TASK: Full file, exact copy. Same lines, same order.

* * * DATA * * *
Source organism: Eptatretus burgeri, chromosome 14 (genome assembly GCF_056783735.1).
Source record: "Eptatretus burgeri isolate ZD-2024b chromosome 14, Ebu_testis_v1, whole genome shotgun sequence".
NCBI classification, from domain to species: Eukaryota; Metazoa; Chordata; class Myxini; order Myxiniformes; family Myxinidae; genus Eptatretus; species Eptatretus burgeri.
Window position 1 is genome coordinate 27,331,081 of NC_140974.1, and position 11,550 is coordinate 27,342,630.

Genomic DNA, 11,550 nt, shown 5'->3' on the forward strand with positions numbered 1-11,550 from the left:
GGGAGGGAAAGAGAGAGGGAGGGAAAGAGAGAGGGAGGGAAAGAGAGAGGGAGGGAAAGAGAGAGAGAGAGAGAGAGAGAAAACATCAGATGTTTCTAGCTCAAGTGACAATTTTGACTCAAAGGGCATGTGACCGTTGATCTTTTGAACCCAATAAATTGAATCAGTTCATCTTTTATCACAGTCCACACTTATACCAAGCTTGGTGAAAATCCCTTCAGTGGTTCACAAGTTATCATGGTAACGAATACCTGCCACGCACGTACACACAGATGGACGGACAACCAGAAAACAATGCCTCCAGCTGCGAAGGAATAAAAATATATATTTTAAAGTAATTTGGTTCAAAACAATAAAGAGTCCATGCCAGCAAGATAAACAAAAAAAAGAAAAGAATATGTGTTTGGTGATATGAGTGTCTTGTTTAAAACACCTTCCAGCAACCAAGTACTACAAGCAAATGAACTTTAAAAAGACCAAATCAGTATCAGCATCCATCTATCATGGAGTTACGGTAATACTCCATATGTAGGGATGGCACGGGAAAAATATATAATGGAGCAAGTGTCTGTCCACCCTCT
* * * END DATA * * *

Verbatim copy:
Source organism: Eptatretus burgeri, chromosome 14 (genome assembly GCF_056783735.1).
Source record: "Eptatretus burgeri isolate ZD-2024b chromosome 14, Ebu_testis_v1, whole genome shotgun sequence".
NCBI classification, from domain to species: Eukaryota; Metazoa; Chordata; class Myxini; order Myxiniformes; family Myxinidae; genus Eptatretus; species Eptatretus burgeri.
Window position 1 is genome coordinate 27,331,081 of NC_140974.1, and position 11,550 is coordinate 27,342,630.

Genomic DNA, 11,550 nt, shown 5'->3' on the forward strand with positions numbered 1-11,550 from the left:
GGGAGGGAAAGAGAGAGGGAGGGAAAGAGAGAGGGAGGGAAAGAGAGAGGGAGGGAAAGAGAGAGAGAGAGAGAGAGAGAAAACATCAGATGTTTCTAGCTCAAGTGACAATTTTGACTCAAAGGGCATGTGACCGTTGATCTTTTGAACCCAATAAATTGAATCAGTTCATCTTTTATCACAGTCCACACTTATACCAAGCTTGGTGAAAATCCCTTCAGTGGTTCACAAGTTATCATGGTAACGAATACCTGCCACGCACGTACACACAGATGGACGGACAACCAGAAAACAATGCCTCCAGCTGCGAAGGAATAAAAATATATATTTTAAAGTAATTTGGTTCAAAACAATAAAGAGTCCATGCCAGCAAGATAAACAAAAAAAAGAAAAGAATATGTGTTTGGTGATATGAGTGTCTTGTTTAAAACACCTTCCAGCAACCAAGTACTACAAGCAAATGAACTTTAAAAAGACCAAATCAGTATCAGCATCCATCTATCATGGAGTTACGGTAATACTCCATATGTAGGGATGGCACGGGAAAAATATATAATGGAGCAAGTGTCTGTCCACCCTCT